If it is the first Sunday of February, it’s Derby Day. If you are going for it, do not be intimidated by racing jargon and betting terms. Ace the race with this...
Information is key. The first thing to get is the race book. You must have seen those small booklets in the hands of people who go to the races. There are many, but the leading ones are Cole, BOL and Money Spinner.
Horses thunder out of the starting gates at last year’s Derby
They give you all the information about the races, horses and their past performance, statistics, information about jockeys and trainers, and even recommendations of who they think would win.
The crowd swells. Come early to get your place in the sun!
Buy these books outside the racecourse gates, before you enter. Remember, though racing is not an easy game, even the best ‘strike rate is about only 35 per cent.’ The free source to get all that information is by logging on to www.rwitc.com, the race club’s official website.
Shades and binoculars are racing staples
Dressing up right
Opting to wear the bandhgala would be especially apt at this year’s Derby. The jacket, riding a wave of popularity thanks to PM Modi’s penchant for it, would look elegant, teamed with the right attire. If you want to stay safe, then while visiting the VIP enclosure (known as the members’ enclosure), follow the dress code.
The acceptable dress code for gentlemen at the races is a suit or safari. A full-sleeved shirt with a tie or a jacket or blazer will also do. Shoes are a must though. The dhoti, or churidar with appropriate footwear is also allowed. There is however, no specific dress code required if you are planning to visit the public enclosure.
Men and women though must wear comfortable footwear. Women especially do not wear heels that pinch or are difficult to walk in. The racecourse requires a lot of walking from the tote windows to the stands, and even to the food and drink counters. You will be uncomfortable if your footwear hurts and it will take away the joy from the day altogether. Sacrifice style for comfort, and that does not mean shoddy.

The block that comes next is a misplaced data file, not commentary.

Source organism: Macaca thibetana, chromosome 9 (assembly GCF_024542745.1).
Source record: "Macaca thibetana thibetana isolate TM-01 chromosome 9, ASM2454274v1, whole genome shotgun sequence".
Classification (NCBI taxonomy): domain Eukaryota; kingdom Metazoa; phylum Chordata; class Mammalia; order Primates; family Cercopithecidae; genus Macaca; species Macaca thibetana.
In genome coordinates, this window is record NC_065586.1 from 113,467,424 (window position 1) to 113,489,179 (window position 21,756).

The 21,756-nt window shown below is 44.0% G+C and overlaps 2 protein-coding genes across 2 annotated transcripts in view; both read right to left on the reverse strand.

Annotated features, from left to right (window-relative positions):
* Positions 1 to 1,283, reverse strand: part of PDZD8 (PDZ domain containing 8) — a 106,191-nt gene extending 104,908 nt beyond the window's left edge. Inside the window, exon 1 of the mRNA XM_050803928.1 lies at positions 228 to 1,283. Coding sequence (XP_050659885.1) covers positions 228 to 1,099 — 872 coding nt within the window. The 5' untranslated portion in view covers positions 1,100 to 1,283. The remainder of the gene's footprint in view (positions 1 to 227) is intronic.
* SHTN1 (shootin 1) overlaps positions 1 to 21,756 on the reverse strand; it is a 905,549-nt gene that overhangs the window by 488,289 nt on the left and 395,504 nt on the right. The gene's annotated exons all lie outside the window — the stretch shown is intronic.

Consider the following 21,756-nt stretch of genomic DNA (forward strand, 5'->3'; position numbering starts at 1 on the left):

Those who are particular, may do well to carry a pair of sunglasses or shades with them. While early afternoon may not be a problem, the sun becomes harsh by 2 pm or thereabouts. These may come handy even though one prays for a slight nip in the air that day.
Action in the paddock
Viewing the horses in the paddock can be a great piece of education for beginners. You can see the horse owners and trainers giving instructions and planning their strategy with the jockeys who then mount the horses and take them to the starting gates. Races on a day’s card are conducted every 30 minutes.
About 20 minutes before race time, horses are brought into the paddock an oval area between the jockeys’ weighing room and the race track. This is impossible to miss. Lip-reading the instructions, judging the owner and trainer’s level of confidence by the way they are dressed is a favourite pastime for regulars.
Their thinking is simple: If they are well-dressed, they are expecting to be photographed leading in a winner! Not a bad piece of logic, eh? Horses do talk and it pays to listen. Even first-timers can attempt to assess a horse’s condition if they know what to look for.